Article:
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The daughter of Putiphare (Poti-phera), priest of On. The Pharaoh of Egypt gave her to wife to the Hebrew Patriarch Joseph; and she bore him two sons, Manasses and Ephraim (Genesis 41:45-50; 46:20). In the ancient polity of the Egyptians the priests were second in honour only to the Pharaoh; hence the Pharaoh of Joseph's time gave him to wife one of the first princesses of the land. All Egyptologists agree that into the composition of the name Aseneth there enters the name of the goddess Neith, a tutelary deity of Sais. Neith was considered as an emanation of Ammon, and was associated with him as the female principle in the creation of the universe. Her hieroglyph is a shuttle. The Greeks identified her with Athene. Some interpret Asenath, "dwelling of Neith", others interpret the name "servant of Neith", or "sacred to Neith". The name Aseneth has not been found among the monuments of Egypt; but similar ones have been found as As-Ptah, As-Menti, As-Hathor, etc. In the apocryphal literature there are many curious legends of Aseneth.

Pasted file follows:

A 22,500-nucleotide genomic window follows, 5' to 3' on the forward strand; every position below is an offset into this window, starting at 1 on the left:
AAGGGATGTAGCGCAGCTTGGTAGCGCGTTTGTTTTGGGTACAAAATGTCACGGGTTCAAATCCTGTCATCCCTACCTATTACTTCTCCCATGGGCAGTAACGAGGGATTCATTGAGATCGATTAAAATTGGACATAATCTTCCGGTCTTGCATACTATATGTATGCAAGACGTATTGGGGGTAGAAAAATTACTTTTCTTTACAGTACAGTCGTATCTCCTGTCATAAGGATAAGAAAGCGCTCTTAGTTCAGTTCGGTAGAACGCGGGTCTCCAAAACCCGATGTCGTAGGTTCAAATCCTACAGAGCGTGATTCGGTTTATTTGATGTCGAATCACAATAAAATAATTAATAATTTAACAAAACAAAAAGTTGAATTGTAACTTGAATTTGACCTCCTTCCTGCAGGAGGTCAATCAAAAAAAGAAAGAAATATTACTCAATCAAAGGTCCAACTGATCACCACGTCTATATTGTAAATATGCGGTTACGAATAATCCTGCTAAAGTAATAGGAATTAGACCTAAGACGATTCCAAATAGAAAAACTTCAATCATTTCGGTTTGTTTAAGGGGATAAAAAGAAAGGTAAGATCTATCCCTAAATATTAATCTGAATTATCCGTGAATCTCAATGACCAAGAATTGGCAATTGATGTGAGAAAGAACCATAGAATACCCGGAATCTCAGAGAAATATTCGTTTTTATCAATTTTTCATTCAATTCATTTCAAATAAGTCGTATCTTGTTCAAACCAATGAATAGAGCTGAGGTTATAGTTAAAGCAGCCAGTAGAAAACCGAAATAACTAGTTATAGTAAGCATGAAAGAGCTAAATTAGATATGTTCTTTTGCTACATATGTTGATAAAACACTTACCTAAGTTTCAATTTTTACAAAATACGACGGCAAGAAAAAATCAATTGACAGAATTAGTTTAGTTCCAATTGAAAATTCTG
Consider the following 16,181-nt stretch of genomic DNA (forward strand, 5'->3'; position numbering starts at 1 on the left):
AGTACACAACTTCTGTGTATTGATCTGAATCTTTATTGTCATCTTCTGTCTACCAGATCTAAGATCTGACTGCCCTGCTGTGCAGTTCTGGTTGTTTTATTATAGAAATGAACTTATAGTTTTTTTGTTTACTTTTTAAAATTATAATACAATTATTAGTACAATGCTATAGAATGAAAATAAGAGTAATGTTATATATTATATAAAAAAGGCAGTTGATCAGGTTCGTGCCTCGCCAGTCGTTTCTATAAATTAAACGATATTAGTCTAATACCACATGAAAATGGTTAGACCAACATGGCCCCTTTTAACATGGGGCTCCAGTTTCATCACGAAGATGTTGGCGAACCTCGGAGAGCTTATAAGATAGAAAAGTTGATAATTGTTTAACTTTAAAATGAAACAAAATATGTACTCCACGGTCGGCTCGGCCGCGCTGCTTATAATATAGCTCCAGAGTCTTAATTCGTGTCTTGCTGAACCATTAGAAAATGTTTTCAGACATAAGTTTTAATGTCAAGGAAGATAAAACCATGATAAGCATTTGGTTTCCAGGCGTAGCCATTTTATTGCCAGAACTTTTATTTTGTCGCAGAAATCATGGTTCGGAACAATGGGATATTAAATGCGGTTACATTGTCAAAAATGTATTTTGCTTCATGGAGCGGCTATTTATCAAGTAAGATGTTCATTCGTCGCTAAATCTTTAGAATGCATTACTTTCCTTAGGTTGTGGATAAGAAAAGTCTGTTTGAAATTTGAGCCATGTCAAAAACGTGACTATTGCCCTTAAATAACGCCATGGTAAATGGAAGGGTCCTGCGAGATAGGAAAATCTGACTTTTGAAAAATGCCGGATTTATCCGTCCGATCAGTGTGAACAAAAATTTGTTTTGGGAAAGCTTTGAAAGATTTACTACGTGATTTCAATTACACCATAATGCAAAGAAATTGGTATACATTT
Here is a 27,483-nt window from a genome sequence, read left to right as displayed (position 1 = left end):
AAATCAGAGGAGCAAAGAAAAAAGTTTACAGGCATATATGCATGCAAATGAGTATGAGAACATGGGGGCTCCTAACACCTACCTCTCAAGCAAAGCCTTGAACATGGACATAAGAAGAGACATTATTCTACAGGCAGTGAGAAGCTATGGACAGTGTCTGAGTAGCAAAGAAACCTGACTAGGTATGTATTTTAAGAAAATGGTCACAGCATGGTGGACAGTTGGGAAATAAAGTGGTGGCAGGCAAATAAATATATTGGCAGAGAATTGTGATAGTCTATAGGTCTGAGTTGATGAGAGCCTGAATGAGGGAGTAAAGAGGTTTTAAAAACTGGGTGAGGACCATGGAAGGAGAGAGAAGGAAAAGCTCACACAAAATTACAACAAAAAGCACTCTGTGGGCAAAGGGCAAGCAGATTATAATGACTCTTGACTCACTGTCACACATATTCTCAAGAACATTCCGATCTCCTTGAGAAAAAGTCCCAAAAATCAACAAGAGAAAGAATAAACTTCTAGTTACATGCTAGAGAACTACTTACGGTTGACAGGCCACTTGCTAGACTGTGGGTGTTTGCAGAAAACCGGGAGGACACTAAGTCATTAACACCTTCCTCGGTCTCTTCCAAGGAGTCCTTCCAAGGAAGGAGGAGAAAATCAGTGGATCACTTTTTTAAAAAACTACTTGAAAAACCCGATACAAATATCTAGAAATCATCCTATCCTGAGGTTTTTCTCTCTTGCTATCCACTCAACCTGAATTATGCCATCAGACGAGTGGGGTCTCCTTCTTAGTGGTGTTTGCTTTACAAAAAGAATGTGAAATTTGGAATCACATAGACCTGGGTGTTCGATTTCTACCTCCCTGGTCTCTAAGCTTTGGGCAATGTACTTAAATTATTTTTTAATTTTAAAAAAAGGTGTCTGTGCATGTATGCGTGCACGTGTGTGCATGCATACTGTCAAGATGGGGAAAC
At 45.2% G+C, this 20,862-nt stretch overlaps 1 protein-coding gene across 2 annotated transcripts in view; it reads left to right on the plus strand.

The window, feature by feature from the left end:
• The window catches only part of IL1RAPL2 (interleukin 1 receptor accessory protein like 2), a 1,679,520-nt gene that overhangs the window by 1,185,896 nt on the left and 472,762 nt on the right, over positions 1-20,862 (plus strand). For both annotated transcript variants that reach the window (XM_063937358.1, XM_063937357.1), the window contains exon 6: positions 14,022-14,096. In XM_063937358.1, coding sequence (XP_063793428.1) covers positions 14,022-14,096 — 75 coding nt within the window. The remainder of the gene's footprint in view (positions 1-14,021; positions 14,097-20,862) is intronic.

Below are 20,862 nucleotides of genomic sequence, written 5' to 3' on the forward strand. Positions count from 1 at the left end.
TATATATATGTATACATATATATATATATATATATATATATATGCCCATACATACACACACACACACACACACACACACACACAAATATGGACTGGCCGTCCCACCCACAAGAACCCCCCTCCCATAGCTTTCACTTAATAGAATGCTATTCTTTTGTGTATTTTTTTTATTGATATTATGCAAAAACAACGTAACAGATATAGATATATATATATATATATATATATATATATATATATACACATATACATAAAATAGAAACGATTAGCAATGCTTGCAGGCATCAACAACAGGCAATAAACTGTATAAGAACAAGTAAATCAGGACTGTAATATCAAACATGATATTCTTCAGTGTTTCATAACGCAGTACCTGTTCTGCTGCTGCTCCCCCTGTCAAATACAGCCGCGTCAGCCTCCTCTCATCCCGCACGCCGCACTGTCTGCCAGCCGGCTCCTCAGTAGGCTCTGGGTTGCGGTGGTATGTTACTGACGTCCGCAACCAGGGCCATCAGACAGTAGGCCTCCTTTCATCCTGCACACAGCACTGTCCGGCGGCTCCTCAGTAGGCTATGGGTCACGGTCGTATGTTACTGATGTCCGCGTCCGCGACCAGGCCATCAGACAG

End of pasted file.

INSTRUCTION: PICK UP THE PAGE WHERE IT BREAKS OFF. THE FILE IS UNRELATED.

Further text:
APA citation. (1907). Aseneth. In The Catholic Encyclopedia. New York: Robert Appleton Company. http://www.newadvent.org/cathen/01774c.htm
MLA citation. "Aseneth." The Catholic Encyclopedia. Vol. 1. New York: Robert Appleton Company, 1907. <http://www.newadvent.org/cathen/01774c.htm>.
Transcription. This article was transcribed for New Advent by Paul T. Crowley. Dedicated to Mrs. Lia Crowley and Mrs. Daisy Crowley and Families.
Ecclesiastical approbation. Nihil Obstat. March 1, 1907. Remy Lafort, S.T.D., Censor. Imprimatur. +John Cardinal Farley, Archbishop of New York.
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